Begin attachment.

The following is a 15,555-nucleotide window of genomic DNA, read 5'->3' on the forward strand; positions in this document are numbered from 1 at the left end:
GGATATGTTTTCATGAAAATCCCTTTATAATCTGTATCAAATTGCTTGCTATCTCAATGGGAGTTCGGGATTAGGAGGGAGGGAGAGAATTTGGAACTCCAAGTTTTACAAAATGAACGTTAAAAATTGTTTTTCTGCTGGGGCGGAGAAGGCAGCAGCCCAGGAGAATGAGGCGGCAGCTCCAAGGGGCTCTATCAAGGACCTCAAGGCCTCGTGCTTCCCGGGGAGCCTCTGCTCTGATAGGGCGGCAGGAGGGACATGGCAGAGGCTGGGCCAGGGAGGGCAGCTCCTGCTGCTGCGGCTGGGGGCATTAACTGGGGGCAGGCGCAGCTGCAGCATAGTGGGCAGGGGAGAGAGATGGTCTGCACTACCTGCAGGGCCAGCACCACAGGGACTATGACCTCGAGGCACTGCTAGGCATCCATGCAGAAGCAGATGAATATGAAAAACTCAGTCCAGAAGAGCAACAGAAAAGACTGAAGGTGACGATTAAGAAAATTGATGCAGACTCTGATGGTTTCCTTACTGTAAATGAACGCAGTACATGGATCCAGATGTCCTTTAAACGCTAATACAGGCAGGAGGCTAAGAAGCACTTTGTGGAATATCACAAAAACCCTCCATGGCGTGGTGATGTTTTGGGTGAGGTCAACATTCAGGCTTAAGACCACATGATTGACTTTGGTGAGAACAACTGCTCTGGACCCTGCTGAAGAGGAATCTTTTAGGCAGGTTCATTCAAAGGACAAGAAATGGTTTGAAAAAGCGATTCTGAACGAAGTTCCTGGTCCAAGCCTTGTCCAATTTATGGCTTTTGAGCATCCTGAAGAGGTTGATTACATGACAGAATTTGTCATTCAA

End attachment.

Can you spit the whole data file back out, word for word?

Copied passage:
The following is a 15,555-nucleotide window of genomic DNA, read 5'->3' on the forward strand; positions in this document are numbered from 1 at the left end:
GGATATGTTTTCATGAAAATCCCTTTATAATCTGTATCAAATTGCTTGCTATCTCAATGGGAGTTCGGGATTAGGAGGGAGGGAGAGAATTTGGAACTCCAAGTTTTACAAAATGAACGTTAAAAATTGTTTTTCTGCTGGGGCGGAGAAGGCAGCAGCCCAGGAGAATGAGGCGGCAGCTCCAAGGGGCTCTATCAAGGACCTCAAGGCCTCGTGCTTCCCGGGGAGCCTCTGCTCTGATAGGGCGGCAGGAGGGACATGGCAGAGGCTGGGCCAGGGAGGGCAGCTCCTGCTGCTGCGGCTGGGGGCATTAACTGGGGGCAGGCGCAGCTGCAGCATAGTGGGCAGGGGAGAGAGATGGTCTGCACTACCTGCAGGGCCAGCACCACAGGGACTATGACCTCGAGGCACTGCTAGGCATCCATGCAGAAGCAGATGAATATGAAAAACTCAGTCCAGAAGAGCAACAGAAAAGACTGAAGGTGACGATTAAGAAAATTGATGCAGACTCTGATGGTTTCCTTACTGTAAATGAACGCAGTACATGGATCCAGATGTCCTTTAAACGCTAATACAGGCAGGAGGCTAAGAAGCACTTTGTGGAATATCACAAAAACCCTCCATGGCGTGGTGATGTTTTGGGTGAGGTCAACATTCAGGCTTAAGACCACATGATTGACTTTGGTGAGAACAACTGCTCTGGACCCTGCTGAAGAGGAATCTTTTAGGCAGGTTCATTCAAAGGACAAGAAATGGTTTGAAAAAGCGATTCTGAACGAAGTTCCTGGTCCAAGCCTTGTCCAATTTATGGCTTTTGAGCATCCTGAAGAGGTTGATTACATGACAGAATTTGTCATTCAA